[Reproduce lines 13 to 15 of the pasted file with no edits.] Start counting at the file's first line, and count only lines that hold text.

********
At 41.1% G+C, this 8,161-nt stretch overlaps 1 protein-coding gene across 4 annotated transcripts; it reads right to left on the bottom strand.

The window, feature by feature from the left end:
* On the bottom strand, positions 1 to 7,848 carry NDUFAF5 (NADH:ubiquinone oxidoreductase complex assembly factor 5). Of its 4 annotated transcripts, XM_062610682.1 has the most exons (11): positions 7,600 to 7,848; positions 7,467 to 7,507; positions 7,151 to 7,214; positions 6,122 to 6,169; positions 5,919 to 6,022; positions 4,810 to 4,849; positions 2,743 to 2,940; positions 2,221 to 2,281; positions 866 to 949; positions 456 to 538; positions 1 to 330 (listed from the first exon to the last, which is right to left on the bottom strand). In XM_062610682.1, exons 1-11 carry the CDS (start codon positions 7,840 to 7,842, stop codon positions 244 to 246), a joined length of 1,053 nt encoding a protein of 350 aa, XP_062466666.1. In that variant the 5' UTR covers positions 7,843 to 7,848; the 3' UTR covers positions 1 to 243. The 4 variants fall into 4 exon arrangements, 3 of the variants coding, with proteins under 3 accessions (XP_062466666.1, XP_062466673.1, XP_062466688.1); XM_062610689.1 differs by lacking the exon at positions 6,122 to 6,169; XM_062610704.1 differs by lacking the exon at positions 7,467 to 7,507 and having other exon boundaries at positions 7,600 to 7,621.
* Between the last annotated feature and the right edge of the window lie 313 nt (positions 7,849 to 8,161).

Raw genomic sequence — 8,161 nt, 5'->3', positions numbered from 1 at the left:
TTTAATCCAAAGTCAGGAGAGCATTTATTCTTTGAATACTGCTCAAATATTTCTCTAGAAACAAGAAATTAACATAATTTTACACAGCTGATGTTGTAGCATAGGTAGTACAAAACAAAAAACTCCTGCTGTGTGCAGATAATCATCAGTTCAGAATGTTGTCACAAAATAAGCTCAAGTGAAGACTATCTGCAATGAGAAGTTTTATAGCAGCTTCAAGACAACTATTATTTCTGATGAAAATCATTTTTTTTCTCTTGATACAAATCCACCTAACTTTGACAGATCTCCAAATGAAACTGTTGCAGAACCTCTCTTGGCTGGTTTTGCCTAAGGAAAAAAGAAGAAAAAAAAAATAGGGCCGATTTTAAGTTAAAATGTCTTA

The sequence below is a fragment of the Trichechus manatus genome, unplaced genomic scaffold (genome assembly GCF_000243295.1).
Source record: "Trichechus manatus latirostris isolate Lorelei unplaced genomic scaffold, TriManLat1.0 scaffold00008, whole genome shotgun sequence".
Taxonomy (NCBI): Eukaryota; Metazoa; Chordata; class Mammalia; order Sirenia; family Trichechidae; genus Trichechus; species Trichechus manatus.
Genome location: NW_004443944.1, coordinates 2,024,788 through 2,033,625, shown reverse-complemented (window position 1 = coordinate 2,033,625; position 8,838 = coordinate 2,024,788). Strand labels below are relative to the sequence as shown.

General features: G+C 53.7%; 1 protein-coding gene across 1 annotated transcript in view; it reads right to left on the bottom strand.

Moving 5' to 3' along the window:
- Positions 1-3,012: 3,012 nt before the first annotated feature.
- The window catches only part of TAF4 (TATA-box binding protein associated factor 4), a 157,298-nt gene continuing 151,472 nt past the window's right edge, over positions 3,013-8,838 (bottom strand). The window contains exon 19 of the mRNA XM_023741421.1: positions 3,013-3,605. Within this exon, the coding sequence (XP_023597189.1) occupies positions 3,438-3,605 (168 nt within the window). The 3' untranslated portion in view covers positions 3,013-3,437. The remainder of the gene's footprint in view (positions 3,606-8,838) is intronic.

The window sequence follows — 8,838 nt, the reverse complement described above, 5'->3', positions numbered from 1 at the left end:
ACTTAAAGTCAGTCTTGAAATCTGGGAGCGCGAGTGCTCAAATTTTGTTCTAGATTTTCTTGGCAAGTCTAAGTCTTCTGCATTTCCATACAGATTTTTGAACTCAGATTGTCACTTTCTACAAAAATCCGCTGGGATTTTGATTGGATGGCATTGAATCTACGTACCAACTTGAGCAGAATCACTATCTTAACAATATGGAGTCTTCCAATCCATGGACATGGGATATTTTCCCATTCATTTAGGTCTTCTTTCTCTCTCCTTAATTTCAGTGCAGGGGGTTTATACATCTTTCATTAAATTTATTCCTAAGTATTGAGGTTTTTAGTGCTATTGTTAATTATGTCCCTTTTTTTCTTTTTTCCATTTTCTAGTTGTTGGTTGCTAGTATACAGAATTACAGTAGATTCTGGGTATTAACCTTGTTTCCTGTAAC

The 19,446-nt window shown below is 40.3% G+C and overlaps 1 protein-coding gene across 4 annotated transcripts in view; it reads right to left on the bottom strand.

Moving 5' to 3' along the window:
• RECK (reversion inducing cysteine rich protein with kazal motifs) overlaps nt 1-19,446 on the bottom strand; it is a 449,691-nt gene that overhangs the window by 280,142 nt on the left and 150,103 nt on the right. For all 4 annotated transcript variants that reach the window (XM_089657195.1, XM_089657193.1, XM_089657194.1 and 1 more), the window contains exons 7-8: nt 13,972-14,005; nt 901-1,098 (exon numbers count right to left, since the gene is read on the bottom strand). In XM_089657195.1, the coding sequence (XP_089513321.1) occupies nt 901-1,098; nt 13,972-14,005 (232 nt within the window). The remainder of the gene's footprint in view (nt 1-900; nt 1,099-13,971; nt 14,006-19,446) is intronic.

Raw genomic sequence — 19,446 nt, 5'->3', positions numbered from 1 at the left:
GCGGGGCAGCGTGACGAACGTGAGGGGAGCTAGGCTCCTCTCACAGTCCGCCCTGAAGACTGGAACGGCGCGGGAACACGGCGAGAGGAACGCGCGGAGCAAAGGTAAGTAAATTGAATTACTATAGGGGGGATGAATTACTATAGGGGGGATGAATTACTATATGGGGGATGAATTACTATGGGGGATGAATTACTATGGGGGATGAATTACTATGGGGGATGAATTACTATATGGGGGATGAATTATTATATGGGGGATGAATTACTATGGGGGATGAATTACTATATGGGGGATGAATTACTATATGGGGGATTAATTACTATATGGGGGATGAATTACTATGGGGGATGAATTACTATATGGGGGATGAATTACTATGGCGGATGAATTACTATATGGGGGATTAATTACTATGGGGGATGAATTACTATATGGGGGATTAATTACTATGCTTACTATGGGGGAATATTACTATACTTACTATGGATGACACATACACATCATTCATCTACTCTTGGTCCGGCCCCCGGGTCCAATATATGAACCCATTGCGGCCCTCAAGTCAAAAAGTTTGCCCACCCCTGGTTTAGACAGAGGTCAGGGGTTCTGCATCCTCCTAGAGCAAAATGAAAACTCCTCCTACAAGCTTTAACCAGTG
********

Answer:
- Positions 1-3,012: 3,012 nt before the first annotated feature.
- The window catches only part of TAF4 (TATA-box binding protein associated factor 4), a 157,298-nt gene continuing 151,472 nt past the window's right edge, over positions 3,013-8,838 (bottom strand). The window contains exon 19 of the mRNA XM_023741421.1: positions 3,013-3,605. Within this exon, the coding sequence (XP_023597189.1) occupies positions 3,438-3,605 (168 nt within the window). The 3' untranslated portion in view covers positions 3,013-3,437. The remainder of the gene's footprint in view (positions 3,606-8,838) is intronic.

The window sequence follows — 8,838 nt, the reverse complement described above, 5'->3', positions numbered from 1 at the left end: